ExploreSouthernHistory.com - Amicalola Falls State Park, Georgia
ExploreSouthernHistory.com - Amicalola Falls State Park, Georgia
Amicalola Falls State Park
Plunging more than 729 feet, Amicalola Falls is the
tallest waterfall in the Southeast and is the
centerpiece of a beautiful Georgia state park.
Little Amicalola Creek
As it tumbles through the
park, the creek creates some
of the most beautiful scenes
in Georgia.
Amicalola Falls State Park - Dawsonville, Georgia
Tallest Waterfall in the Southeast
Copyright 2011 by Dale Cox
All rights reserved.
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North Georgia Mountains
Amicalola Falls State Park is
located in the beautiful
mountain country near the
historic gold mining town of
Dahlonega, Georgia.
Amicalola Falls State Park
The stunning waterfall is one
of the most inspiring sights in
the North Georgia mountains.
Top of Amicalola Falls
The water of Little Amicalola
Creek begins its remarkable
729 foot drop.
Amicalola Falls, the stunning centerpiece of
a beautiful state park in the North Georgia
mountains, is the tallest cascading waterfall
in the Southeast.

From its top to its bottom, the waterfall
plunges more than 729 feet, more than four
times the height of Niagara Falls. This
remarkable fact alone makes Amicalola one
of the "must see" heritage and eco-tourism
locations in the South.

The falls are created by the waters of Little
Amicalola Creek, a tributary of the Etowah
River. It is generally thought that the name
comes from a Cherokee Indian word that
means "tumbling waters."

As the origin of the name suggests, the area
of today's Amicalola Falls State Park was part
of the traditional territory of great Cherokee
Nation. The remarkable waterfall was known
to their ancestors for centuries before the
arrival of Europeans in North America.

One of the earliest written descriptions of the
falls was written in 1832 by Georgia surveyor
William Williamson. Stunned by the beauty of
the waterfall, he tried to climb to the top but
found the effort too much for his abilities. Like
many modern visitors, he was "completely
exhausted by the time I reached half-way."

In 1838, under the terms of the Indian
Removal Act, the Cherokee of North Georgia
were forcibly removed from their homes by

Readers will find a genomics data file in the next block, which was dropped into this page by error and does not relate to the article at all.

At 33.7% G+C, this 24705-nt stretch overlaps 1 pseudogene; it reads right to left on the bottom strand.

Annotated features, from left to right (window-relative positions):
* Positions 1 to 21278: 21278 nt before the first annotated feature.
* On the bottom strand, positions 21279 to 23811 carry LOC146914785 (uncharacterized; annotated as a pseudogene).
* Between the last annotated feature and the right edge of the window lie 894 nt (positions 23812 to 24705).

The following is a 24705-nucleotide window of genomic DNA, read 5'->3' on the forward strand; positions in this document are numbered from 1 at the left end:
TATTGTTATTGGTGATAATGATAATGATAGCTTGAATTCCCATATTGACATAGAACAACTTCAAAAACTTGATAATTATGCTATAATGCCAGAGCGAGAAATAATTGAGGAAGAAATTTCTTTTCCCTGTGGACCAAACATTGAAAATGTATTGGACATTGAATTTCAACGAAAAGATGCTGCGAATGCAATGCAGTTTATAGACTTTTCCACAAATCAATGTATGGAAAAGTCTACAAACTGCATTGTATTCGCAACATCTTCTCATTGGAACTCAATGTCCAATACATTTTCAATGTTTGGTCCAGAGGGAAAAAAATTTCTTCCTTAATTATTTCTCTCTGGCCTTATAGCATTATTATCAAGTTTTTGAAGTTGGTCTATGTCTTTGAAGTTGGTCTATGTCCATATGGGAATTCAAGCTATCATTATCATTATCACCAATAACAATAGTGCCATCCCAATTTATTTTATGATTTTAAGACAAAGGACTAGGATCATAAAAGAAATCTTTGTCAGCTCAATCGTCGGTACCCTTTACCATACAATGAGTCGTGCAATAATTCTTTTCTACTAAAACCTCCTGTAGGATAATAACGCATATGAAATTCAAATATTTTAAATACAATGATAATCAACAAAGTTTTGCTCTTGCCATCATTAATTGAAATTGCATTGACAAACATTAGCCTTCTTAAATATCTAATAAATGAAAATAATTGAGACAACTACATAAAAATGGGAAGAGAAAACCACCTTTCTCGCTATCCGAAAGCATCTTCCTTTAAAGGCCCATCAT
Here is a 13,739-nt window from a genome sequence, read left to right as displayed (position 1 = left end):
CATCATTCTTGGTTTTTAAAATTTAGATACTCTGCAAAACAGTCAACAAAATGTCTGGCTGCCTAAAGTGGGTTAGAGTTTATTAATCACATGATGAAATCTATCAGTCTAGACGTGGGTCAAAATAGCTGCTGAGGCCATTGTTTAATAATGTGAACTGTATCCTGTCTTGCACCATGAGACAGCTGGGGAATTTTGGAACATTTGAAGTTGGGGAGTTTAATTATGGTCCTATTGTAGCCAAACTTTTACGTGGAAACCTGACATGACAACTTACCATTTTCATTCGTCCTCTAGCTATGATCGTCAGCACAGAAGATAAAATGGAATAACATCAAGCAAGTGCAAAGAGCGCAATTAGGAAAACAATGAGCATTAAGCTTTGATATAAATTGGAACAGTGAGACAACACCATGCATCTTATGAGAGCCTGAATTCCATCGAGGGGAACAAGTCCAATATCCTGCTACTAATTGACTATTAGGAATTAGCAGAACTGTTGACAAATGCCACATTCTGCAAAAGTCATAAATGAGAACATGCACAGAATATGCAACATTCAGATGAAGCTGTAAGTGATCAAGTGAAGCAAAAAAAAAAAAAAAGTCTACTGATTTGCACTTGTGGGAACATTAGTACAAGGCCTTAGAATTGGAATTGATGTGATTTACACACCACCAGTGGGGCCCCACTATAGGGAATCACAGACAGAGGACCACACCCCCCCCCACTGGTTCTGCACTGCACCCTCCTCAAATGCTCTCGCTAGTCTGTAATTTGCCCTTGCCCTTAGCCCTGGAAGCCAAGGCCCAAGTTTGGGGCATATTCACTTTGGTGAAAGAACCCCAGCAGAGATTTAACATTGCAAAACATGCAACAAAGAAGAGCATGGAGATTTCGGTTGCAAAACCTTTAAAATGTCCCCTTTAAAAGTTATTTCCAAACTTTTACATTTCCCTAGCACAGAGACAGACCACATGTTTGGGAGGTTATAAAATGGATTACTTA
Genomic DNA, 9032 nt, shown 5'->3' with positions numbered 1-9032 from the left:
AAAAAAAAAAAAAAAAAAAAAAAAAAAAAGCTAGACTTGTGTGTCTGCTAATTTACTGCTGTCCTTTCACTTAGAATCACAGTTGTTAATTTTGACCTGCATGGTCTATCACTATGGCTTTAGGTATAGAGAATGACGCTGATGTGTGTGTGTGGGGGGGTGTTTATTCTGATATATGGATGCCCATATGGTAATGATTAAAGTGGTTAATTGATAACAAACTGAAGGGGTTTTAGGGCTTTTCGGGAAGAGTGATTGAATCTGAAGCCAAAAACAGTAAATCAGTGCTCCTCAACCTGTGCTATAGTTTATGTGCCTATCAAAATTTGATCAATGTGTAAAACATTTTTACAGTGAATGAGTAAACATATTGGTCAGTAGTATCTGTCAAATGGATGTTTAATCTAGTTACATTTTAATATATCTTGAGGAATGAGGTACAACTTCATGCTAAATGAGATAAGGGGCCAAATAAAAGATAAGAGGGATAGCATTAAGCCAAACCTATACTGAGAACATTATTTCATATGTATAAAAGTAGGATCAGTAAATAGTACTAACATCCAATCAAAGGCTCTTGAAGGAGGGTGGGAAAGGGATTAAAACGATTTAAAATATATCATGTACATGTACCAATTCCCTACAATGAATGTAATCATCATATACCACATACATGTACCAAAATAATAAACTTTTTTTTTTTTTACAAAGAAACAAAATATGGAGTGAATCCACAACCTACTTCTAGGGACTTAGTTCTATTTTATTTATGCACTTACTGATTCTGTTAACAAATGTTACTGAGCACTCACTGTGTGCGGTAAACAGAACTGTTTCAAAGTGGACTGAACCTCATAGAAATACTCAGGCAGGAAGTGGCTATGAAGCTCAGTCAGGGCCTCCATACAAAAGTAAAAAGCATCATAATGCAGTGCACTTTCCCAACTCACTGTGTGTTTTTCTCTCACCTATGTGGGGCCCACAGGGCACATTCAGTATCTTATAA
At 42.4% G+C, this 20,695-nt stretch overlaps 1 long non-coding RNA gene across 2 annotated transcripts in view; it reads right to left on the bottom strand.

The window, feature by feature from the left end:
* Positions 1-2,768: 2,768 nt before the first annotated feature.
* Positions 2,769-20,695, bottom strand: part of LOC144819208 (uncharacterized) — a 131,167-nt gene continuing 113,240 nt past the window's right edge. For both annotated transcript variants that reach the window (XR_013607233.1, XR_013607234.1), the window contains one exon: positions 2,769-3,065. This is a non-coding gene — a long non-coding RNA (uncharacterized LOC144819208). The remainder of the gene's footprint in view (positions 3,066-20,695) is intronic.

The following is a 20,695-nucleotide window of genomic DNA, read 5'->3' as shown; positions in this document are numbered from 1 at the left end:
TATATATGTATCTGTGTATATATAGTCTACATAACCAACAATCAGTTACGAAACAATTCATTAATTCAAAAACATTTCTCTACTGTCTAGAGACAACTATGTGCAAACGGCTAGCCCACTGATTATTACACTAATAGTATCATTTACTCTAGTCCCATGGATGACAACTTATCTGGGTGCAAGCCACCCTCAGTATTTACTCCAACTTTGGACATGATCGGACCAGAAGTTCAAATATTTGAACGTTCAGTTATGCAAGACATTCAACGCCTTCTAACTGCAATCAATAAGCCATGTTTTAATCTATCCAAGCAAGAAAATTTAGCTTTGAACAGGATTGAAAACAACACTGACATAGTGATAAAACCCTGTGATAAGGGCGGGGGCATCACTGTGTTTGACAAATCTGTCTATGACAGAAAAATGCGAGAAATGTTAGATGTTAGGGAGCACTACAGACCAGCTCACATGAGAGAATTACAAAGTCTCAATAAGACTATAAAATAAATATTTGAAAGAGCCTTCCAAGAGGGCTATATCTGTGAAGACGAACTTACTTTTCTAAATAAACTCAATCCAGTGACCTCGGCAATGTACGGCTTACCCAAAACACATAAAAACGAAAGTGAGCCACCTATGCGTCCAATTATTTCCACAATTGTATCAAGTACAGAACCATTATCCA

the U.S. government. Soldiers moved them
into concentration camps called "removal
forts" and then forced them west on the Trail
of Tears to what is now Oklahoma.

The wholesale removal of the Cherokee
people opened the Georgia mountains to
settlement by whites. In 1852 an early
entrepreneur named Bartley Crane built a
water-powered mill on Little Amicalola Creek
below the falls.

Eight years later a Methodist campground
was established nearby as a place where
people could gather for all-day picnics and
preachings. There were few opportunities for
such enjoyment of the setting, however,
before the brutal fires of the Civil War swept
across the South.

As was the case in the Ozarks of Arkansas
and Missouri, the swamps of Florida and the
Blue Ridge Mountains of North Carolina, the
mountains of Georgia attracted bands of
deserters and Unionists who sought to avoid
military service by hiding out in the hills.

Raids and violence were common in the
hidden mountains and valleys, while the
major fighting of the Atlanta Campaign took
place just to the west at locations such as
Rocky Face Ridge, Resaca, Kennesaw
Mountain and Allatoona Pass.

Remarkably, Crane's Mill survived and was
used to grind the grain of the mountain
people until the early 20th century. An
adjacent general store built by John Crane,
son of the mill's builder, operated even
longer and was a fixture of the area through
the days of the Great Depression.

The Crane family held the land until 1940
when, on the eve of another great war, they
sold it to the State of Georgia for use in
developing Amicalola Falls State Park.
The park is now one of the most popular in
Georgia. Overlooks, trails and a staircase
provide access to the stunning waterfall.

In addition, Amicalola Falls State Park serves
as the southern "jumping off" point for the
Appalachican Trail, the remarkable hiking
path that extends 2,175 miles from Georgia
to Maine. An 8.5 mile approach trail leads
from the park to Springer Mountain, the
southern terminus of the trail.

Twelve miles of trails wind through the park
itself, providing access to nature and the
beautiful mountain scenery.

In addition, there are picnic areas, camping
areas, playgrounds, ranger programs, a
visitor center, gift shops, seasonal trout
fishing and even a year-round restaurant
available at the park. Amicalola Falls State
Park is part of the
GeoCaching Challenge
available at more than 60 Georgia State
Parks and Historic Sites.

For those interested in spending time at the
park without "roughing it," there are 14
cabins, a
20-room Hike Inn (accessible only
via a 5-mile hiking trail) and a 56-room lodge
and conference center.

Online reservations are available.
click here for more information. Reservations
can be made by calling 1-800-864-7275.
Lodge reservations can be made by calling

Amicalola Falls State Park is on Georgia
Highway 52 which runs from Dahlonega to
Ellijay. The address is 418 Amicalola Falls
State Park Rd., Dawsonville, Georgia. The
gates are open from 7 a.m. to 10 p.m. daily,
with a $5 parking fee required.

Please click here to visit the official website
for more information.
Photography by Savannah Brininstool